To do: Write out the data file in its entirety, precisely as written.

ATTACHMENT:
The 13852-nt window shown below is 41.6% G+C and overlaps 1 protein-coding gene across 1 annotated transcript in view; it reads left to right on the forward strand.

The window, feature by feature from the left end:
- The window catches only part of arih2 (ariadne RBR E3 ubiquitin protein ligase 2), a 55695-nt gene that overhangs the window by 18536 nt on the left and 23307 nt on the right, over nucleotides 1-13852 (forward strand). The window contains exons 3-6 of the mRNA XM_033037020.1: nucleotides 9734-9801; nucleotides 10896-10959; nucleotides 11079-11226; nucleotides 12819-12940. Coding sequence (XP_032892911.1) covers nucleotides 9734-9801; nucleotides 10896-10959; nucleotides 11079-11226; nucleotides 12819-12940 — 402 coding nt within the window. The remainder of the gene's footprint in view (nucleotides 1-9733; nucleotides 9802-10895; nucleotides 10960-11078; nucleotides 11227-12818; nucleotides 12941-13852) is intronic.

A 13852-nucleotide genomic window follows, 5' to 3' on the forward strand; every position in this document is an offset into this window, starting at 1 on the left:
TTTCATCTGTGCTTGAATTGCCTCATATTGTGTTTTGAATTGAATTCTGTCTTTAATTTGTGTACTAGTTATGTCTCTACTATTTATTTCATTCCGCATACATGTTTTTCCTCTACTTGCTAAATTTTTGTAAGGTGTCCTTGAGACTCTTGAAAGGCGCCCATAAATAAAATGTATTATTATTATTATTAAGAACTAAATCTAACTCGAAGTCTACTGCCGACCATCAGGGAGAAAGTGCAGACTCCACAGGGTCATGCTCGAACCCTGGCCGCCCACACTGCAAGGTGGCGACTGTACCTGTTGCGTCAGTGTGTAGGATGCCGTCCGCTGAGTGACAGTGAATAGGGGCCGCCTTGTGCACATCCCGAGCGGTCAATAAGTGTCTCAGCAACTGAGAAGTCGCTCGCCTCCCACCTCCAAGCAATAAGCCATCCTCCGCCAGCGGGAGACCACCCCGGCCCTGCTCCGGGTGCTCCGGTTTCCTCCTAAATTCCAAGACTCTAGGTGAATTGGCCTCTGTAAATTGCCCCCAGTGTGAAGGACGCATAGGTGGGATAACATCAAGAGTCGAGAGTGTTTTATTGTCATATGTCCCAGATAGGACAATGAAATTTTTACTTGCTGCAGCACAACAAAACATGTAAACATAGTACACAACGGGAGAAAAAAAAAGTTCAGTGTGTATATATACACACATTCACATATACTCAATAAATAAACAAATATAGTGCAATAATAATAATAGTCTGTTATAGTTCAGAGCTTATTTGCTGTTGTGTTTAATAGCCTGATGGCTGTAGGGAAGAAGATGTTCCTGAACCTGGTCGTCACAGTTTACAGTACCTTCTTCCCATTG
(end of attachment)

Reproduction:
The 13852-nt window shown below is 41.6% G+C and overlaps 1 protein-coding gene across 1 annotated transcript in view; it reads left to right on the forward strand.

The window, feature by feature from the left end:
- The window catches only part of arih2 (ariadne RBR E3 ubiquitin protein ligase 2), a 55695-nt gene that overhangs the window by 18536 nt on the left and 23307 nt on the right, over nucleotides 1-13852 (forward strand). The window contains exons 3-6 of the mRNA XM_033037020.1: nucleotides 9734-9801; nucleotides 10896-10959; nucleotides 11079-11226; nucleotides 12819-12940. Coding sequence (XP_032892911.1) covers nucleotides 9734-9801; nucleotides 10896-10959; nucleotides 11079-11226; nucleotides 12819-12940 — 402 coding nt within the window. The remainder of the gene's footprint in view (nucleotides 1-9733; nucleotides 9802-10895; nucleotides 10960-11078; nucleotides 11227-12818; nucleotides 12941-13852) is intronic.

A 13852-nucleotide genomic window follows, 5' to 3' on the forward strand; every position in this document is an offset into this window, starting at 1 on the left:
TTTCATCTGTGCTTGAATTGCCTCATATTGTGTTTTGAATTGAATTCTGTCTTTAATTTGTGTACTAGTTATGTCTCTACTATTTATTTCATTCCGCATACATGTTTTTCCTCTACTTGCTAAATTTTTGTAAGGTGTCCTTGAGACTCTTGAAAGGCGCCCATAAATAAAATGTATTATTATTATTATTAAGAACTAAATCTAACTCGAAGTCTACTGCCGACCATCAGGGAGAAAGTGCAGACTCCACAGGGTCATGCTCGAACCCTGGCCGCCCACACTGCAAGGTGGCGACTGTACCTGTTGCGTCAGTGTGTAGGATGCCGTCCGCTGAGTGACAGTGAATAGGGGCCGCCTTGTGCACATCCCGAGCGGTCAATAAGTGTCTCAGCAACTGAGAAGTCGCTCGCCTCCCACCTCCAAGCAATAAGCCATCCTCCGCCAGCGGGAGACCACCCCGGCCCTGCTCCGGGTGCTCCGGTTTCCTCCTAAATTCCAAGACTCTAGGTGAATTGGCCTCTGTAAATTGCCCCCAGTGTGAAGGACGCATAGGTGGGATAACATCAAGAGTCGAGAGTGTTTTATTGTCATATGTCCCAGATAGGACAATGAAATTTTTACTTGCTGCAGCACAACAAAACATGTAAACATAGTACACAACGGGAGAAAAAAAAAGTTCAGTGTGTATATATACACACATTCACATATACTCAATAAATAAACAAATATAGTGCAATAATAATAATAGTCTGTTATAGTTCAGAGCTTATTTGCTGTTGTGTTTAATAGCCTGATGGCTGTAGGGAAGAAGATGTTCCTGAACCTGGTCGTCACAGTTTACAGTACCTTCTTCCCATTG